”The land on which many of our lairds sit was stolen in the 17th century, but these ill-gotten gains were protected by acts which maintained their hegemony after the rest of Europe ditched feudalism and concentrated land ownership.”
But the quest for a fair pattern of landownership has not been easy. 432 private owners control half the land in Scotland, a quarter of the country is still sporting estate and, as Figure 1 shows, much of the Highlands remain in the hands of the 50 largest estates. The community of the 26,800 hectare Pairc estate on Lewis, whose starving ancestors took part in the infamous Deer Park Raid of 1887, fought in the courts for over ten years, and only now in 2013 were able to come to a deal about purchasing the land from an obstructive landlord. Landlords have begun to speak out, defending themselves. In BBC Scotland’s The Men Who Own Scotland, broadcast in January 2014, James MacKenzie, defended the fact he owns 53,000 acres across Scotland by quipping “it may not be fair but is it fair that your wife is prettier than mine, that you win the lottery when I don’t?” This kind of fatalism, which presumes landownership patterns arising unjustly in the past should just persist for the sake of preserving the sanctity of private ownership, has retarded progress for decades. But the Scottish National Party (SNP), led by environment minister Paul Wheelhouse, after years of avoiding what in Gaelic is termed Ceist an Fhearainn – the Question of Land – have decided to face up to what James Hunter calls “the most concentrated, most inequitable, most unreformed and most undemocratic land ownership system in the entire developed world,” by, for example, giving tenant farmers the undisputable right to buy the land they work from even unwilling owners. And Lesley Riddoch, an influential nationalist journalist and thinker, in her book Blossom, has named these land reforms as a major priority for social justice in an independent Scotland.
Yet community ownership has not turned out perfectly. In its early years, the elected board of Stòras Uibhist, South Uist’s community estate, was riven by scandal and power-plays. Other communities have struggled to find the required funds to purchase land. And there are questions to be asked of whether lottery money is best spent benefiting a few hundred islanders rather than thousands of deprived people in urban areas. However, economic and infrastructural improvements have been fast in coming. South Uist has seen substantial developments in harbours in Loch Boisdale and Eriskay. On Eigg, only after the buyout did the islanders have access to regular electricity, through the building of a community windfarm.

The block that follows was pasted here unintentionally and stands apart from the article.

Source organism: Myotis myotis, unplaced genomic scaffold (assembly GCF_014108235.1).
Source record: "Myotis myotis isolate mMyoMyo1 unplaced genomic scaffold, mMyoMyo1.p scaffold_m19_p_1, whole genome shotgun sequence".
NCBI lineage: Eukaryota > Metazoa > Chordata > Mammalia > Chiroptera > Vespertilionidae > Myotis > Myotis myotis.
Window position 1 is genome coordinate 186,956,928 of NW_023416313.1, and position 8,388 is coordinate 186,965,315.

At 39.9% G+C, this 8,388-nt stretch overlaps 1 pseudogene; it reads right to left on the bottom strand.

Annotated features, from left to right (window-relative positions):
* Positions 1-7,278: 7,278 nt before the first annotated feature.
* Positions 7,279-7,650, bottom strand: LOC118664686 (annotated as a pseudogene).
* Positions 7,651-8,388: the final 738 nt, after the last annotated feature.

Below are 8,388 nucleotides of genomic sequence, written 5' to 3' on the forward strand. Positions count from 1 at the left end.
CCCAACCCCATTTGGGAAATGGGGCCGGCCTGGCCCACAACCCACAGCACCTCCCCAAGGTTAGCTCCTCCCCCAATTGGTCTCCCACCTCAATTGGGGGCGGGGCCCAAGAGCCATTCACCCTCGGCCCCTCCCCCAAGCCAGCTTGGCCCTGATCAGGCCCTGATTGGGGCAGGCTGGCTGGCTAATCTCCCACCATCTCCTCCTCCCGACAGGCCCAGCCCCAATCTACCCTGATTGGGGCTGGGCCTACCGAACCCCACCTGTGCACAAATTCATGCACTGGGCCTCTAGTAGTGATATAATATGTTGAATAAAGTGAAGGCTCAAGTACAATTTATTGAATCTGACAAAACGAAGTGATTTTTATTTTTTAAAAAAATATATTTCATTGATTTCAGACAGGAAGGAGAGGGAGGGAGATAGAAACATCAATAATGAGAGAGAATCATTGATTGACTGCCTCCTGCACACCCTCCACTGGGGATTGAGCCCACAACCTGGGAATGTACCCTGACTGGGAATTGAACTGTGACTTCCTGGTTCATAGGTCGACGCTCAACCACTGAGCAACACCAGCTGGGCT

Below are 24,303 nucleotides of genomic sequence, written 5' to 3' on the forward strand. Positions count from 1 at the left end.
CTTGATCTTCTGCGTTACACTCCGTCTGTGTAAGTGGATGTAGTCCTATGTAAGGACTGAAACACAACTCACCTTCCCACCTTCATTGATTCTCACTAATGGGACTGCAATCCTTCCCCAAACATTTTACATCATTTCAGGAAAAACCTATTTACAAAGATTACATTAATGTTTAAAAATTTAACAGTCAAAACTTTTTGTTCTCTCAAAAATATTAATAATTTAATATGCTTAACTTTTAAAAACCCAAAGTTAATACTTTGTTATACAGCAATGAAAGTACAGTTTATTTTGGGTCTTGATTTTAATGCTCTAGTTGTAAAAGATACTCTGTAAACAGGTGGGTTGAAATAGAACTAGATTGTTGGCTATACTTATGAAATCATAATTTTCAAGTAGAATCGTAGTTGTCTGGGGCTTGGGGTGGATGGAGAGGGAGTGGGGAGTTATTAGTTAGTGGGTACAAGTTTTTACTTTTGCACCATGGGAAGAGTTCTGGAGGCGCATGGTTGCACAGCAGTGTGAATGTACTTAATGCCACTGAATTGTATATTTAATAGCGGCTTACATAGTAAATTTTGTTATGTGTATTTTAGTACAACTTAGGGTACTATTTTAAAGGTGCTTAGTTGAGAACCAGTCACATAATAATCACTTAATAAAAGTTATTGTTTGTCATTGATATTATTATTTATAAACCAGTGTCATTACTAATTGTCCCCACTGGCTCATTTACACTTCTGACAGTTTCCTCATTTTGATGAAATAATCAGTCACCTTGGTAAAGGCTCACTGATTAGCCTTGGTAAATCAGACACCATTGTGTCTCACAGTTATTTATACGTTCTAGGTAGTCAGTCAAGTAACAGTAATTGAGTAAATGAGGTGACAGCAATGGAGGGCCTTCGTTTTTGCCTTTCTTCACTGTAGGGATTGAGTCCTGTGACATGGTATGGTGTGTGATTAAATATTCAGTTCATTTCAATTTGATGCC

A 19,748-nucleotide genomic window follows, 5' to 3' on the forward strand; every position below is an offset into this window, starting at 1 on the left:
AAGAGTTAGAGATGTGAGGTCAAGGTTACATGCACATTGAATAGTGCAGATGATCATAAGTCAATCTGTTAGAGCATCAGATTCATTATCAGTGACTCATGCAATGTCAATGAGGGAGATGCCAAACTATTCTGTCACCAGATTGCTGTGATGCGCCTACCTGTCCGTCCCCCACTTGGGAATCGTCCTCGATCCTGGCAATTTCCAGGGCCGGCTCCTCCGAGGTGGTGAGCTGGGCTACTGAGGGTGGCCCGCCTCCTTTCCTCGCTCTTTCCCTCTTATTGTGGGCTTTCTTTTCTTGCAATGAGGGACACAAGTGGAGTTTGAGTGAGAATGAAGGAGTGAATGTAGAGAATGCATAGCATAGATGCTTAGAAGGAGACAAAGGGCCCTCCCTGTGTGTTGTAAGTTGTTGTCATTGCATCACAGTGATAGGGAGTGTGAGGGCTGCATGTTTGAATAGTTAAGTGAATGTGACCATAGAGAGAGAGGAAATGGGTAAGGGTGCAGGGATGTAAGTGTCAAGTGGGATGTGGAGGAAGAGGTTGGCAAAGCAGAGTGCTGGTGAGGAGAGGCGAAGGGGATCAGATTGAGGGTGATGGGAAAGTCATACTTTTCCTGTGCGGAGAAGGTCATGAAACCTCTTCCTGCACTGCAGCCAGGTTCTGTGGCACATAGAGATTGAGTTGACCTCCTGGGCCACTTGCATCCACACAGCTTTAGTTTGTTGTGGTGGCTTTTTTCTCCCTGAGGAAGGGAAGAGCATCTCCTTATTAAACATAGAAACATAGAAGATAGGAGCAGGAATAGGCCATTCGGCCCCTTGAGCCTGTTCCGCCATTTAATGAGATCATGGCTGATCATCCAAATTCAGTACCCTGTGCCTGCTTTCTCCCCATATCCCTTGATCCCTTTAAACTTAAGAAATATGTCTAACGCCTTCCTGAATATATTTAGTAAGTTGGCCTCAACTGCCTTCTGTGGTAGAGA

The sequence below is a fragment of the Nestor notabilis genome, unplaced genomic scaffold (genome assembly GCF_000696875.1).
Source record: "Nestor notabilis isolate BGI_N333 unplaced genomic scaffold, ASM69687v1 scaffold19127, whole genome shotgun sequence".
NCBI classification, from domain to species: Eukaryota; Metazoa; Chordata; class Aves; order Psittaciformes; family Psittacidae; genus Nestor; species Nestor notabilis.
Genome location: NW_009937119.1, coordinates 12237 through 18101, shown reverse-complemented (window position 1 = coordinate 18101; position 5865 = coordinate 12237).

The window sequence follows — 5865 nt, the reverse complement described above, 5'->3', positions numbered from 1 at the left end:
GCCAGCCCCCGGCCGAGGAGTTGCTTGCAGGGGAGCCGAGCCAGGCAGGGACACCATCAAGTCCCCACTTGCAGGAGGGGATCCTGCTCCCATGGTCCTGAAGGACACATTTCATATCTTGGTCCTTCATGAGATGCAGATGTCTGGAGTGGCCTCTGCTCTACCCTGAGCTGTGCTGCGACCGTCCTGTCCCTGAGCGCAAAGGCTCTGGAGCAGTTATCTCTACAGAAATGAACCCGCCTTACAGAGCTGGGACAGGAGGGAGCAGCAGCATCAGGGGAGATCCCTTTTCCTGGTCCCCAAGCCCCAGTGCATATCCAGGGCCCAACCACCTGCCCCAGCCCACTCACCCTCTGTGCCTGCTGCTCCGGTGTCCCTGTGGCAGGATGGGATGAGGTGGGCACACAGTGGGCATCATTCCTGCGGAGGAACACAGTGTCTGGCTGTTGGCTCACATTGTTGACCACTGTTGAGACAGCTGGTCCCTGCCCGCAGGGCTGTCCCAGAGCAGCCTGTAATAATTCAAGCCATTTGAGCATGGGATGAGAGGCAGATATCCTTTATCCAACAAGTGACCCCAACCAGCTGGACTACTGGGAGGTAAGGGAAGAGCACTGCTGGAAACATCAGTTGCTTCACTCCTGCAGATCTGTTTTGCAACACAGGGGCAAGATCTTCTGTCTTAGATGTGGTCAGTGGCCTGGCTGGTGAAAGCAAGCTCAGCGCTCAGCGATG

The theologian Alastair MacIntosh, native of Lewis and prominent land reform activist, recounted the story of this aggressive Eigg buyout in his book Soil and Soil: People versus Corporate Power. Through his writing, MacIntosh has championed linking Highland land reform to indigenous rights movements the world over. This thinking made its way into policy in proposals for a Crofters’ Assembly in 2008, modelled on the Saami Parliament, and inspired by the UN Declaration on the Rights of Indigenous Peoples:
“The Scottish Crofting Foundation calls on government to: recognise crofters as indigenous people of the Highlands and Islands; respect the growing body of international law on indigenous peoples; and devolve power and decision-making on indigenous issues to the people who maintain the indigenous cultures of the Highlands and Islands.”
Michael Newton, a Celtic scholar, has used the land reform issue to justify distinctively postcolonial studies of Gaelic culture. He has attacked revisionist ‘Whig’ accounts of the Clearances (such as the work of Michael Fry) which do not engage with Gaelic sources and rewrite repression as a voluntary economic choice:
“The infamous Clearances in the Highlands were not just a process of physically dispossessing Gaels, they were also a process of dislocating them from the minds of Scots, especially those with power and privilege, and placing Gaelic culture firmly in the “dustbin” of history, where it need not concern or trouble any “civilized” person. There are still academic volumes being published by scholars on “Scottish” history and literature and any number of subjects which make no mention of Gaelic culture, as though Gaels were not bone-fide Scots or people who mattered.”